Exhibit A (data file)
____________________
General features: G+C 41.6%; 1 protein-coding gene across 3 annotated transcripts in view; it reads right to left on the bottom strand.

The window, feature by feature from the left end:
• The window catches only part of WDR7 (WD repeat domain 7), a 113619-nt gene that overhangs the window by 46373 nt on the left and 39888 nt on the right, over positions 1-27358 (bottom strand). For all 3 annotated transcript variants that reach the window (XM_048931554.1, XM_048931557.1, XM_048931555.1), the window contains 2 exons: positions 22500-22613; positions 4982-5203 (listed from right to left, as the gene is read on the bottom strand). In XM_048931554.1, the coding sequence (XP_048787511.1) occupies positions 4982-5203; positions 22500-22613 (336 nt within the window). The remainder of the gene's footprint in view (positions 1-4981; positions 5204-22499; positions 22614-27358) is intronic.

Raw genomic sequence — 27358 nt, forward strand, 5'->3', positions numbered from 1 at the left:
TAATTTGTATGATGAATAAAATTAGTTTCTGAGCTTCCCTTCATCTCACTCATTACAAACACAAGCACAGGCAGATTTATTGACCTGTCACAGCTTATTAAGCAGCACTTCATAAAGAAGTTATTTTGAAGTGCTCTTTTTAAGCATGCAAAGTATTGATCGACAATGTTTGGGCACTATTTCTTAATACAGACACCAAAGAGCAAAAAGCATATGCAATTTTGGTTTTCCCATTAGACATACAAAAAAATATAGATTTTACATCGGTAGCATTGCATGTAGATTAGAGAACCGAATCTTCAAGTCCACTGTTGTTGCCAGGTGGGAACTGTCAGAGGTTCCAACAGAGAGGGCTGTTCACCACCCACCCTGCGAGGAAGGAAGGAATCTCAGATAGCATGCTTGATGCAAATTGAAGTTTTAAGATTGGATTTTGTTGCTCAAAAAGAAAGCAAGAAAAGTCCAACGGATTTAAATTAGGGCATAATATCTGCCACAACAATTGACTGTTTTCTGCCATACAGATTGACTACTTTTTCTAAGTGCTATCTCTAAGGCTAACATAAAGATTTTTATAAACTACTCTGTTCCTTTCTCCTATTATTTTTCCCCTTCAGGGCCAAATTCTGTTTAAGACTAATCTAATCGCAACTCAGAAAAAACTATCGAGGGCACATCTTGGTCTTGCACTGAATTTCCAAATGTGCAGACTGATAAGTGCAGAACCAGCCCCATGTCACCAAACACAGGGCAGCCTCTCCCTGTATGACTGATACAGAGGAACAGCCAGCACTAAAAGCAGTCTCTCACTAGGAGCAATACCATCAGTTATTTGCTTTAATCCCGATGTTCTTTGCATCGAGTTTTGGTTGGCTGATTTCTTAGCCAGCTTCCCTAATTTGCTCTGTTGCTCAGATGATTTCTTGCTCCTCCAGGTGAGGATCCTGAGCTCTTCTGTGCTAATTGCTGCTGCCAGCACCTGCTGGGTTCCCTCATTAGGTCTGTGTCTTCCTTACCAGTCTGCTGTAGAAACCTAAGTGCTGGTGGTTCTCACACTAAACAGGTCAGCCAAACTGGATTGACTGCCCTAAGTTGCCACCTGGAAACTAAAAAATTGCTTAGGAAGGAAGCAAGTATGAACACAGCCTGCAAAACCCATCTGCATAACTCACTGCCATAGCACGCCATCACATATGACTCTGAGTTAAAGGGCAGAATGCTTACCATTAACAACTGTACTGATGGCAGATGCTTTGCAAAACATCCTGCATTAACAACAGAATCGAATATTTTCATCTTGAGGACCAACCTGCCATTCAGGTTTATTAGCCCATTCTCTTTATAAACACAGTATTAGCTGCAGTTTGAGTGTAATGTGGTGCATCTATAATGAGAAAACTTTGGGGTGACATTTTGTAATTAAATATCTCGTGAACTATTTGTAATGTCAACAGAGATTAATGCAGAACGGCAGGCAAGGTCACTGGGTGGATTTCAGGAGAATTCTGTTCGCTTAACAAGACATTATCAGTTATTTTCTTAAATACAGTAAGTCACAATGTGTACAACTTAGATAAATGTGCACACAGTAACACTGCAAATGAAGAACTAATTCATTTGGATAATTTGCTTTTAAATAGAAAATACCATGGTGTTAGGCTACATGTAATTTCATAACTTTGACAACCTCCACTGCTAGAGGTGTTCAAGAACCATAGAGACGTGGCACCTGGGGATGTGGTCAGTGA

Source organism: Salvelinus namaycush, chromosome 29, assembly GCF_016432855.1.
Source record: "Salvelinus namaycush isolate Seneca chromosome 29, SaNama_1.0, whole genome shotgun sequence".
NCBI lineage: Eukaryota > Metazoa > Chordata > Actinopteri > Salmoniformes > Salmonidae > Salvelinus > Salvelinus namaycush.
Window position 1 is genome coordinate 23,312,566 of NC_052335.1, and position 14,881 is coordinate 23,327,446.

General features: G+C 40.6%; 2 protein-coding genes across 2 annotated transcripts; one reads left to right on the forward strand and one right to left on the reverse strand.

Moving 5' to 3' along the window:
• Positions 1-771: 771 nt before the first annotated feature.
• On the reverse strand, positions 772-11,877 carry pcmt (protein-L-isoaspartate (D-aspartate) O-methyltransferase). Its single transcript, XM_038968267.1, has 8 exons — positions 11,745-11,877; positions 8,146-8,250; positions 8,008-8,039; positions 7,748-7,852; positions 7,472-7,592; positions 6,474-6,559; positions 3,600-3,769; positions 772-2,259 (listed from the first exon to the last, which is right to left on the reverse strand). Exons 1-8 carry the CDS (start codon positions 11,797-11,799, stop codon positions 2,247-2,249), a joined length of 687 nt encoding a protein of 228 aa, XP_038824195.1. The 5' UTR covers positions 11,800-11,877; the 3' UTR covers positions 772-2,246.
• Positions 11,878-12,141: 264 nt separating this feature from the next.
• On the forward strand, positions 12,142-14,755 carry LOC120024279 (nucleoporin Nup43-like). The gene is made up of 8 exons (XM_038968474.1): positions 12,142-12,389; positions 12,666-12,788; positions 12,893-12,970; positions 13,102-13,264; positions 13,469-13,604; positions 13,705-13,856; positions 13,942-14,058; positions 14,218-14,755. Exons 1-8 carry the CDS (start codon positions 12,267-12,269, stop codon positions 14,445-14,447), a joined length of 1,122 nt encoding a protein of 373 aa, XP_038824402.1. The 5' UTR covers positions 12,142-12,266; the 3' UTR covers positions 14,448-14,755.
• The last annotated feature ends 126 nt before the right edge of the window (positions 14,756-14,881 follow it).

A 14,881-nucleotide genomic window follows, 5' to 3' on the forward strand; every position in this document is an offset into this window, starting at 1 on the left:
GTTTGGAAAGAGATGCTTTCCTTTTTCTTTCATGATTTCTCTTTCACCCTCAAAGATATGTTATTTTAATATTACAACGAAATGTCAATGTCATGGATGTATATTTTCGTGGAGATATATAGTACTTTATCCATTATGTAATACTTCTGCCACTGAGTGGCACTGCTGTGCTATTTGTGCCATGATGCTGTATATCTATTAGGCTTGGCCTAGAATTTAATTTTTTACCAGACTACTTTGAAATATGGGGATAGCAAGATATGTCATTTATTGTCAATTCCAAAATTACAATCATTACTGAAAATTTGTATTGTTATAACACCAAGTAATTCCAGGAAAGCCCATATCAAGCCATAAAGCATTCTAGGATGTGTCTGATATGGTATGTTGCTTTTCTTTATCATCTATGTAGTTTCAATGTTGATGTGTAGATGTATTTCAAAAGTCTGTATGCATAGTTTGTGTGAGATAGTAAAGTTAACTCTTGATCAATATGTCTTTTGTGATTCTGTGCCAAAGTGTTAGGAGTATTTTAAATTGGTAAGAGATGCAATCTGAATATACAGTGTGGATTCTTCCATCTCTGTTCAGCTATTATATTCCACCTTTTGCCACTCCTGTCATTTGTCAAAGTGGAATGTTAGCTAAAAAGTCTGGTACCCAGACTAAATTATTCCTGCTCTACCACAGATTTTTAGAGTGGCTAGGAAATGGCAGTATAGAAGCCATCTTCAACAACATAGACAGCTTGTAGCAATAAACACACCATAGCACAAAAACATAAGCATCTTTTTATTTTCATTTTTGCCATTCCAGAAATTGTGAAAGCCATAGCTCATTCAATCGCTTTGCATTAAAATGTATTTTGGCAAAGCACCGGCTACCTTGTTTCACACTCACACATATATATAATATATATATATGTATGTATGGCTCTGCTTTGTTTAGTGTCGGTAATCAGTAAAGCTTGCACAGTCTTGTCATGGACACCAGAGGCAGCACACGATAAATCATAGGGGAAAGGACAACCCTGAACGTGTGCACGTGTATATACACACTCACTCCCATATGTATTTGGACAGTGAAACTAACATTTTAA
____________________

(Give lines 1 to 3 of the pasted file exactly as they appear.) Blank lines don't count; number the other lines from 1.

General features: G+C 41.6%; 1 protein-coding gene across 3 annotated transcripts in view; it reads right to left on the bottom strand.

The window, feature by feature from the left end:
• The window catches only part of WDR7 (WD repeat domain 7), a 113619-nt gene that overhangs the window by 46373 nt on the left and 39888 nt on the right, over positions 1-27358 (bottom strand). For all 3 annotated transcript variants that reach the window (XM_048931554.1, XM_048931557.1, XM_048931555.1), the window contains 2 exons: positions 22500-22613; positions 4982-5203 (listed from right to left, as the gene is read on the bottom strand). In XM_048931554.1, the coding sequence (XP_048787511.1) occupies positions 4982-5203; positions 22500-22613 (336 nt within the window). The remainder of the gene's footprint in view (positions 1-4981; positions 5204-22499; positions 22614-27358) is intronic.